I think you are right that joomla is easier to use. I think the learning curve for working with joomla will be much steeper for a non developer trying to whip up a webpage. On the other hand, wordpress has a much more dynamic capability which, it seems, would be conducive to blogging. Also, because of it’s page templates, CMS type of functionality and a more static page type characteristic can be infused into wordpress sites.

  • Cheryl

    Has anyone had experience with WP: Thesis, Headway or Genesis? They sound great but I am not that experienced in WP. They use movable blocks to create your own themes.

    Have created a couple Joomla, a couple WordPress, used GoLive years ago and my own site in Dreamweaver using CSS so not expert in anything lets say.

    Seems to me WordPress is easier for clients that do not edit that often and do not want to relearn how to edit each time they go in.

    I found Joomla just as easy to work with as WP if you don’t recode anything.

    Important as anything to keep Plugins & Extensions updated or you may be hacked.

  • I like Joomla CMS and its templates as well,though if you are just a beginner it’s really got a bunch of stuffs to get familiar with.From my experience ,at the beginning of using Joomla templates was very discouraging,but its goodness is that the more you dig in Joomla the more you become an expert to customize it ,but you should at have a basic web design skills.Joomla it’s not spoon feeding as WordPress, after the end of the day you may become an expert of Joomla .

  • My progression in the field of web design has been quite odd; I didn’t start off with HTML & CSS, it was Flash CS3 that pulled me in. From that point I learned how to properly write HTML & CSS, before getting into CMS’s. I used WordPress first and liked it, but it was Joomla that caught my attention. I even purchased the DVD from Barrie North on how to use Joomla 1.5.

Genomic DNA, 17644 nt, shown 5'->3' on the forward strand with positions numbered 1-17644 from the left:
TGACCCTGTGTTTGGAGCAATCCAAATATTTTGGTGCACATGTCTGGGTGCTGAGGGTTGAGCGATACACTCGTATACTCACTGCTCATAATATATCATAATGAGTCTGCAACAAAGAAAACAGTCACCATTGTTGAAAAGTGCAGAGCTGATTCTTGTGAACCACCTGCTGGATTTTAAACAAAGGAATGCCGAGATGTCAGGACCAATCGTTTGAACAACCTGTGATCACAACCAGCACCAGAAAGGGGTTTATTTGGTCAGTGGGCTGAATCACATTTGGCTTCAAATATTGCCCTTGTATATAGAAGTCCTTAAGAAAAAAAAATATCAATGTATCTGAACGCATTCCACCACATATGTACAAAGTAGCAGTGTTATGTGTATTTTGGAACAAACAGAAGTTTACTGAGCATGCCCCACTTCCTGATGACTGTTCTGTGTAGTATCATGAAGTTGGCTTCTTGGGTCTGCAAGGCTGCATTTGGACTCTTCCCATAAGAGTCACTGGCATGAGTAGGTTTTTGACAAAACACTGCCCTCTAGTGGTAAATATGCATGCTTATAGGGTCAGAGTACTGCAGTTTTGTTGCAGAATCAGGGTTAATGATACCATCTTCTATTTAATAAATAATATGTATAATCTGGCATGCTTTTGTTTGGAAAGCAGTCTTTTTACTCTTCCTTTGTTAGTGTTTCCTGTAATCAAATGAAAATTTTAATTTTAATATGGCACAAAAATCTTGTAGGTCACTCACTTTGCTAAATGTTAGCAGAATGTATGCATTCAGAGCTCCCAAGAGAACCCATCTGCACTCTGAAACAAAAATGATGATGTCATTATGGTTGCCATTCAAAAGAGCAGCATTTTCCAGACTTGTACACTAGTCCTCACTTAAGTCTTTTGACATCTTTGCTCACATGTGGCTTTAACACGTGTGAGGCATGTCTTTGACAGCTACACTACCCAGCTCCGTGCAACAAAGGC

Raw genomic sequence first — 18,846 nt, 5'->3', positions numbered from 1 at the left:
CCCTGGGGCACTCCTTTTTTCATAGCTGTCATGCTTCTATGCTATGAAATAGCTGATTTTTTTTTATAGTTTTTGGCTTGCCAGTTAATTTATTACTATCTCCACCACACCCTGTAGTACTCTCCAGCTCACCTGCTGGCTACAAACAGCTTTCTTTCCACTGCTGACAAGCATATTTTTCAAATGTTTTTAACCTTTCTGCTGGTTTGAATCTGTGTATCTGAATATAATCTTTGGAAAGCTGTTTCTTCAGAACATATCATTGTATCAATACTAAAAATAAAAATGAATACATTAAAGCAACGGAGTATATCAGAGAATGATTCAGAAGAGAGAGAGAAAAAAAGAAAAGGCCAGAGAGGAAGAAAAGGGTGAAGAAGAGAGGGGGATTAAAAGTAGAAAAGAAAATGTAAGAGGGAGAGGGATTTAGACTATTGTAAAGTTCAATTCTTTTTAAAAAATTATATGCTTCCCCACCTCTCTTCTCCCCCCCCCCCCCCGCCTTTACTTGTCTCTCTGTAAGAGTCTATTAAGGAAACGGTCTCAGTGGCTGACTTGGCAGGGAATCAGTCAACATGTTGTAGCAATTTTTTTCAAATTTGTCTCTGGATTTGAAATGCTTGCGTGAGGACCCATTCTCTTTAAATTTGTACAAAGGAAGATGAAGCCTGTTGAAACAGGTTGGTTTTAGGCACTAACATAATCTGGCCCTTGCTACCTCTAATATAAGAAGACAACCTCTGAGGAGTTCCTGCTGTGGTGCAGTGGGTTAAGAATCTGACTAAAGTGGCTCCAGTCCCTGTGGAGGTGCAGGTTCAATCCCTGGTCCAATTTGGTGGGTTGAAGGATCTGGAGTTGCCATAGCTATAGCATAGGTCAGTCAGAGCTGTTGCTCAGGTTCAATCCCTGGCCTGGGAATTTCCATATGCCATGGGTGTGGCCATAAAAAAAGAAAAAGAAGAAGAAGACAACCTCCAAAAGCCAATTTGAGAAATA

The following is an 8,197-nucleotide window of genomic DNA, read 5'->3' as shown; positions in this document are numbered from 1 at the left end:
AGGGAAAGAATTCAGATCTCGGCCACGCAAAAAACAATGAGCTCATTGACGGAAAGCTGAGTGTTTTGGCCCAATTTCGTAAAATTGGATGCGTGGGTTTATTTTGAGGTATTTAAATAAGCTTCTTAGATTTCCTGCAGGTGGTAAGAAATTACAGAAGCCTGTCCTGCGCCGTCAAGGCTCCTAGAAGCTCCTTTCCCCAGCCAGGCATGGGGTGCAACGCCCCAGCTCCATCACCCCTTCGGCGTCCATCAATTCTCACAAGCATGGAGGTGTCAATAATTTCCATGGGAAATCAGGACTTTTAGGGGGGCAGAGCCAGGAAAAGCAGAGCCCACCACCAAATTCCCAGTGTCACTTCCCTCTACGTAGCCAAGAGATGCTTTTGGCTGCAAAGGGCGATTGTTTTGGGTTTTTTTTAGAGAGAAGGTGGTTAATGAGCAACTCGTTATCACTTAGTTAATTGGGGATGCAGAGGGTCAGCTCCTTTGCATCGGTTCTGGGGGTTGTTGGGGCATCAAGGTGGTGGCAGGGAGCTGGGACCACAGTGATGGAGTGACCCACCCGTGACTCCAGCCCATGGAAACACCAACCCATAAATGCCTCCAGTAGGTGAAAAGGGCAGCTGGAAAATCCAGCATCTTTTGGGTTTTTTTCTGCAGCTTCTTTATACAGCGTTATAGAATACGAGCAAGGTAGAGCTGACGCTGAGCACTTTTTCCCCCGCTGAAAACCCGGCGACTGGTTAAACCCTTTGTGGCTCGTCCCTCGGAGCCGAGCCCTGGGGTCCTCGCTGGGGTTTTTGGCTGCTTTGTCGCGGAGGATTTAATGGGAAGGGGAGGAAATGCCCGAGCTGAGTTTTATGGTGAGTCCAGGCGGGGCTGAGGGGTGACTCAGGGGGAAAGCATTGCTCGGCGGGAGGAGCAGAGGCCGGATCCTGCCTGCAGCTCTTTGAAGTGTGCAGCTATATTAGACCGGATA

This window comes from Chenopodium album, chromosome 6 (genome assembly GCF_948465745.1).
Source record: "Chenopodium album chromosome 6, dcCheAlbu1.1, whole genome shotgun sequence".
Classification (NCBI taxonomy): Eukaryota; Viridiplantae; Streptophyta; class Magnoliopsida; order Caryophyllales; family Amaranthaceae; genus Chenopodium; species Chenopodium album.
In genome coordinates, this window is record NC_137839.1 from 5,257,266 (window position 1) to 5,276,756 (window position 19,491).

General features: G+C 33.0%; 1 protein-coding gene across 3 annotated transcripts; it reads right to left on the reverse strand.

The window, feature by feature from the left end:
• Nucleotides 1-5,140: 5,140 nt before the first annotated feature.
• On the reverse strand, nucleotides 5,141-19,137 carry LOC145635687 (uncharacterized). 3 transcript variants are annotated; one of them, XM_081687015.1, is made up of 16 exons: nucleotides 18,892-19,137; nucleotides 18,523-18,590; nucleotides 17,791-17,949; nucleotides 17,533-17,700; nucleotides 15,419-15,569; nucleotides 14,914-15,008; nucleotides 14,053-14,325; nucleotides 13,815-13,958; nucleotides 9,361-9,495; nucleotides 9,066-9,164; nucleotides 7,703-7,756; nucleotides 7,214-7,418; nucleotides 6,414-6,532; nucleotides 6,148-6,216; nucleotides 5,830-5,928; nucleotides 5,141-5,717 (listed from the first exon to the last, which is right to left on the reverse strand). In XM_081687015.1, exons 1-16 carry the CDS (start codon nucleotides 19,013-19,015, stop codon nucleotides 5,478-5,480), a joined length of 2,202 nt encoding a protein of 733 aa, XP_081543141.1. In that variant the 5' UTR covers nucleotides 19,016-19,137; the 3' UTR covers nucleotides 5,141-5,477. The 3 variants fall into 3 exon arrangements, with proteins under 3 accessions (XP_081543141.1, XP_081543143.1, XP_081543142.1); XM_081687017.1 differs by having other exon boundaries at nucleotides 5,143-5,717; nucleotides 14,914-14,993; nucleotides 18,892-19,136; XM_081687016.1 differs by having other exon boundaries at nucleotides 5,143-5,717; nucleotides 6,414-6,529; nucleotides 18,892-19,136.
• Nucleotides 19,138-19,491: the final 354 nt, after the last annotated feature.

Unfortunately, I never really got it. The Joomla theming system seemed more difficult than it was worth at that particular point. WordPress, on the other hand was like clay in my hands. I resold the Barrie North DVD on Amazon, had no use for it really. WP offers a variety of templating options ranging from custom post types to custom pages, and custom taxonomies. My point is not to discredit Joomla, I can’t say WP is better, because I did not research it since 2009. What I can say is that WP worked better for me, and your post is not complete or well researched.

  • Dennnis

    Thanks for your article but I found the first article much more objective. The second article in the series gives me the impression you are not very familiar with the full functionality and power of WordPress. The article is skewed to recommend Joomla because you have obviously spent more time on the platform and are more comfortable in it. I understand it is difficult not to show a preference for what you are more comfortable with but it is very important to do a thorough research before dabbling into a hot topic like this. I have some experience in web design and started off using Joomla as a CMS. I found it quite complex to use and customize and soon abandoned it. I started using WordPress early this year and found it very intuitive and easy to learn. With an average knowledge of HTML and CSS you can achieve a lot in WordPress and page/post creation and customization couldn’t be easier or more intuitive. For the non-technical end-user it is also easier to hand over a WordPress back-end because it is easier to carry out simple update tasks unlike Joomla that my clients always complained about its complexity. Finally, thanks for the series but please be objective in your analysis and research the topics thoroughly. Google should indeed be your best friend :)